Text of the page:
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Dr Porntip Rojanasunan is in Dunedin this week hosting lectures for the University of Otago's forensic biology summer school, as well as a public talk about insights from her career.
She is a media personality in her home country and her likeness is displayed at the Madame Tussaud's waxwork museum in Bangkok.
In 2003 she received the title Khunying, which is Thailand's equivalent of "lady''.
Dr Porntip has long criticised what she sees as shortfalls in how Thailand inspects the dead.
"The forensic system in Thailand is a police system. The police almost always don't appreciate forensic science.''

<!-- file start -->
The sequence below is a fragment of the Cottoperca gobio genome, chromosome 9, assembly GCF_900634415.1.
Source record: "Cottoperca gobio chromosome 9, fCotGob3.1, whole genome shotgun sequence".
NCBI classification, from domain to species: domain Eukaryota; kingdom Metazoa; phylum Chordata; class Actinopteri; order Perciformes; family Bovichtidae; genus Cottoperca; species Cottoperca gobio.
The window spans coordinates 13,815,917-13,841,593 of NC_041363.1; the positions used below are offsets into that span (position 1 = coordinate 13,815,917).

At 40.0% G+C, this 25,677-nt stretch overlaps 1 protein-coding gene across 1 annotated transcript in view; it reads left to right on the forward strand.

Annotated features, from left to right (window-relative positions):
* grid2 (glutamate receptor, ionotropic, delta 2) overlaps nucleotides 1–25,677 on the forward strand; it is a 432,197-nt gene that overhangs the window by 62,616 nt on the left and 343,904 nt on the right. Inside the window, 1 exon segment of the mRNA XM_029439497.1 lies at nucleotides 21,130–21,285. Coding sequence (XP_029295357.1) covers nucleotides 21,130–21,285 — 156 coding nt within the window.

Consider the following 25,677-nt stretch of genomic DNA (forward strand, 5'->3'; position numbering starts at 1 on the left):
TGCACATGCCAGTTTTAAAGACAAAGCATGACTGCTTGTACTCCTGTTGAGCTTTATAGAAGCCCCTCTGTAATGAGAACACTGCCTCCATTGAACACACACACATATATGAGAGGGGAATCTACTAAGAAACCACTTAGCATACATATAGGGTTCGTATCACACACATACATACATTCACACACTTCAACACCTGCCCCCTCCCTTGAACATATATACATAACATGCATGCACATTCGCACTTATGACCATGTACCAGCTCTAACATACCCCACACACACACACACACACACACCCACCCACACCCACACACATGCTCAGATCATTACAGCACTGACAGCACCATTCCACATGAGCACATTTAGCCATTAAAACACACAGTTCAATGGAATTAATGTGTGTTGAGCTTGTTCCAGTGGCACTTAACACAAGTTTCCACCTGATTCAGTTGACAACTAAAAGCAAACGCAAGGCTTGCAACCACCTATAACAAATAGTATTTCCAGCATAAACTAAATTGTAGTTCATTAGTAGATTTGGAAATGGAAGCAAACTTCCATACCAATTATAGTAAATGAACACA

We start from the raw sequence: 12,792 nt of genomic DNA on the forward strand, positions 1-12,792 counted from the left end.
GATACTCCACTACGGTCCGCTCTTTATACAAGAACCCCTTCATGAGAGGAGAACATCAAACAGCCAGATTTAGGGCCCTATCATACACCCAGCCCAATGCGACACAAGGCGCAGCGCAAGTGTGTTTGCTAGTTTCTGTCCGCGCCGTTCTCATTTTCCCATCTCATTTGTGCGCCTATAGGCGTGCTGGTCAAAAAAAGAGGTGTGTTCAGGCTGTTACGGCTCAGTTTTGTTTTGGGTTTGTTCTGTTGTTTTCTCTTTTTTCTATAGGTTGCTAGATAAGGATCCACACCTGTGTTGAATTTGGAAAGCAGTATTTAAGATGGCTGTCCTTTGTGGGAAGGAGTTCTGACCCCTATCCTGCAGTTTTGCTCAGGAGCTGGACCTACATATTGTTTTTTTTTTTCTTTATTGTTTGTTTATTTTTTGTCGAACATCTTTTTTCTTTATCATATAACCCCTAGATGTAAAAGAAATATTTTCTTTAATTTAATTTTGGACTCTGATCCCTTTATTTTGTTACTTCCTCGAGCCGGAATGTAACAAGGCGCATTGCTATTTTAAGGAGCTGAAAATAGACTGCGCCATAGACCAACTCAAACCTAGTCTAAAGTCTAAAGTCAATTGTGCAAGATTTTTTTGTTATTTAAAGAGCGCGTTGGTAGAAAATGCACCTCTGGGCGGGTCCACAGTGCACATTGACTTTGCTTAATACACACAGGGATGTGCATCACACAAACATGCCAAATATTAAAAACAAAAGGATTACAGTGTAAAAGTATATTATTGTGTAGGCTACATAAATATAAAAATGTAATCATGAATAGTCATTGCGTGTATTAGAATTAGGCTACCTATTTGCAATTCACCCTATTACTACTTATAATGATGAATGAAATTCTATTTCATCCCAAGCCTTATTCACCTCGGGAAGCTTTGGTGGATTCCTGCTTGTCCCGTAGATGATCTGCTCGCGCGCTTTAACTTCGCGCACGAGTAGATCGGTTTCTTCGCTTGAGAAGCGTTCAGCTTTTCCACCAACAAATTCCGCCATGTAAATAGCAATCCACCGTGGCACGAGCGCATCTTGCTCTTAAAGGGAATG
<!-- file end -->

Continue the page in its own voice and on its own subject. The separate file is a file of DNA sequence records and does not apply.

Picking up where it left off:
She was central in the creation of the Central Institute of Forensic Science, which is independent from the Government.
However, the fight for identification was still a battle, she said.
"All over the country we have a lot of unidentified remains relating to complicated homicides, illegal migrations and abandoned people.''
These were "human rights issues'' and forensic improvement could help the justice system, she said.
This has been her mission since a case 25 years ago involving her own medical student.
The student was killed by her boyfriend and the police failed to act on a bloodstain in his car.
Dr Porntip got permission to search his flat, found a bloodstain on his bathroom floor and was able to link it to the victim.
"This case is my inspiration to establish a system of identification for the identified remains all over the country.''
Her work was helped by her Buddhist beliefs, she said.
"When we open the body the outside looks great but the inside looks very dirty. For me [Buddhism] taught me to not rely on the external but rely on the internal.''
• Dr Porntip will give a public talk at the university's Burns 1 lecture theatre on Thursday at 5.30pm.